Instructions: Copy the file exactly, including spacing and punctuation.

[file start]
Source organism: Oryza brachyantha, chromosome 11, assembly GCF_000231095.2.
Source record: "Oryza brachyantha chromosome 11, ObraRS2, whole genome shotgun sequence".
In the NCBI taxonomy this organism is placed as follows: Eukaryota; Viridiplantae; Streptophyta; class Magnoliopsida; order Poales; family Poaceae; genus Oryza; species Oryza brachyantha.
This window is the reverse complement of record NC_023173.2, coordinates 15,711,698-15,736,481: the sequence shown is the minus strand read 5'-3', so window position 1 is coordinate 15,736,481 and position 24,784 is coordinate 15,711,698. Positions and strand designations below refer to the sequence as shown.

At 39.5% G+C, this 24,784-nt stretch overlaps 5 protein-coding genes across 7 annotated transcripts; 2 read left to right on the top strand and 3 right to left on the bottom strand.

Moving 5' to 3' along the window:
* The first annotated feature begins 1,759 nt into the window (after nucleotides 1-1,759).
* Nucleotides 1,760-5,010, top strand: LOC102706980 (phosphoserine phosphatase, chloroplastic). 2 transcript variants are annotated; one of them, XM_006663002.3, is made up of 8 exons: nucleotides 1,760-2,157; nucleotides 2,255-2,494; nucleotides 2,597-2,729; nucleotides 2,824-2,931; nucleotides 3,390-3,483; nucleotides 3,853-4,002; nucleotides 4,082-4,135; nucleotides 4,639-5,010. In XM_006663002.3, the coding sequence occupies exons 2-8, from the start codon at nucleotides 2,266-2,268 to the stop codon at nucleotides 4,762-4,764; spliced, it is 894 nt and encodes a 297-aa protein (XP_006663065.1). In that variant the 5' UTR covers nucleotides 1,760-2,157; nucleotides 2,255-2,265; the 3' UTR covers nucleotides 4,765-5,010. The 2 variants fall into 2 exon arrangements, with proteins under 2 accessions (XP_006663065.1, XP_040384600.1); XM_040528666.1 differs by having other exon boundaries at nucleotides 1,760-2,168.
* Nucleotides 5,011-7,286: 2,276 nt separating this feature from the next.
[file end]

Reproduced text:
Source organism: Oryza brachyantha, chromosome 11, assembly GCF_000231095.2.
Source record: "Oryza brachyantha chromosome 11, ObraRS2, whole genome shotgun sequence".
In the NCBI taxonomy this organism is placed as follows: Eukaryota; Viridiplantae; Streptophyta; class Magnoliopsida; order Poales; family Poaceae; genus Oryza; species Oryza brachyantha.
This window is the reverse complement of record NC_023173.2, coordinates 15,711,698-15,736,481: the sequence shown is the minus strand read 5'-3', so window position 1 is coordinate 15,736,481 and position 24,784 is coordinate 15,711,698. Positions and strand designations below refer to the sequence as shown.

At 39.5% G+C, this 24,784-nt stretch overlaps 5 protein-coding genes across 7 annotated transcripts; 2 read left to right on the top strand and 3 right to left on the bottom strand.

Moving 5' to 3' along the window:
* The first annotated feature begins 1,759 nt into the window (after nucleotides 1-1,759).
* Nucleotides 1,760-5,010, top strand: LOC102706980 (phosphoserine phosphatase, chloroplastic). 2 transcript variants are annotated; one of them, XM_006663002.3, is made up of 8 exons: nucleotides 1,760-2,157; nucleotides 2,255-2,494; nucleotides 2,597-2,729; nucleotides 2,824-2,931; nucleotides 3,390-3,483; nucleotides 3,853-4,002; nucleotides 4,082-4,135; nucleotides 4,639-5,010. In XM_006663002.3, the coding sequence occupies exons 2-8, from the start codon at nucleotides 2,266-2,268 to the stop codon at nucleotides 4,762-4,764; spliced, it is 894 nt and encodes a 297-aa protein (XP_006663065.1). In that variant the 5' UTR covers nucleotides 1,760-2,157; nucleotides 2,255-2,265; the 3' UTR covers nucleotides 4,765-5,010. The 2 variants fall into 2 exon arrangements, with proteins under 2 accessions (XP_006663065.1, XP_040384600.1); XM_040528666.1 differs by having other exon boundaries at nucleotides 1,760-2,168.
* Nucleotides 5,011-7,286: 2,276 nt separating this feature from the next.